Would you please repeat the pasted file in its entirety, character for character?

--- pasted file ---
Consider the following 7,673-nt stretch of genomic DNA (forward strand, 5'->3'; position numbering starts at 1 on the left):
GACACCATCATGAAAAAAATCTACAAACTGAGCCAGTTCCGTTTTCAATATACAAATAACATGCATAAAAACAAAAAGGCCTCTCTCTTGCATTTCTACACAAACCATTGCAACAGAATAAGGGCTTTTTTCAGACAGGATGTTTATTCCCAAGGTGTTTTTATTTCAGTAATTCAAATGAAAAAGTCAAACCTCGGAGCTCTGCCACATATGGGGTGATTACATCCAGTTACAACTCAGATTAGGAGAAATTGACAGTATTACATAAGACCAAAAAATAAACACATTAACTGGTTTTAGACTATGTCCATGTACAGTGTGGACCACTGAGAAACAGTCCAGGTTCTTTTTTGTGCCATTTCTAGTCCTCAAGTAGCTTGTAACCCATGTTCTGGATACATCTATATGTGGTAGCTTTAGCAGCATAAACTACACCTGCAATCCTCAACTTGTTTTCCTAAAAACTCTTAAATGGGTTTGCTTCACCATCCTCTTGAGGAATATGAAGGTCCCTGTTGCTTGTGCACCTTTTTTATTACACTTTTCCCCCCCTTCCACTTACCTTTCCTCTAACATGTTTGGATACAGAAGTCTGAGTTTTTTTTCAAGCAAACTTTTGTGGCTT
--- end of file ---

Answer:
Consider the following 7,673-nt stretch of genomic DNA (forward strand, 5'->3'; position numbering starts at 1 on the left):
GACACCATCATGAAAAAAATCTACAAACTGAGCCAGTTCCGTTTTCAATATACAAATAACATGCATAAAAACAAAAAGGCCTCTCTCTTGCATTTCTACACAAACCATTGCAACAGAATAAGGGCTTTTTTCAGACAGGATGTTTATTCCCAAGGTGTTTTTATTTCAGTAATTCAAATGAAAAAGTCAAACCTCGGAGCTCTGCCACATATGGGGTGATTACATCCAGTTACAACTCAGATTAGGAGAAATTGACAGTATTACATAAGACCAAAAAATAAACACATTAACTGGTTTTAGACTATGTCCATGTACAGTGTGGACCACTGAGAAACAGTCCAGGTTCTTTTTTGTGCCATTTCTAGTCCTCAAGTAGCTTGTAACCCATGTTCTGGATACATCTATATGTGGTAGCTTTAGCAGCATAAACTACACCTGCAATCCTCAACTTGTTTTCCTAAAAACTCTTAAATGGGTTTGCTTCACCATCCTCTTGAGGAATATGAAGGTCCCTGTTGCTTGTGCACCTTTTTTATTACACTTTTCCCCCCCTTCCACTTACCTTTCCTCTAACATGTTTGGATACAGAAGTCTGAGTTTTTTTTCAAGCAAACTTTTGTGGCTT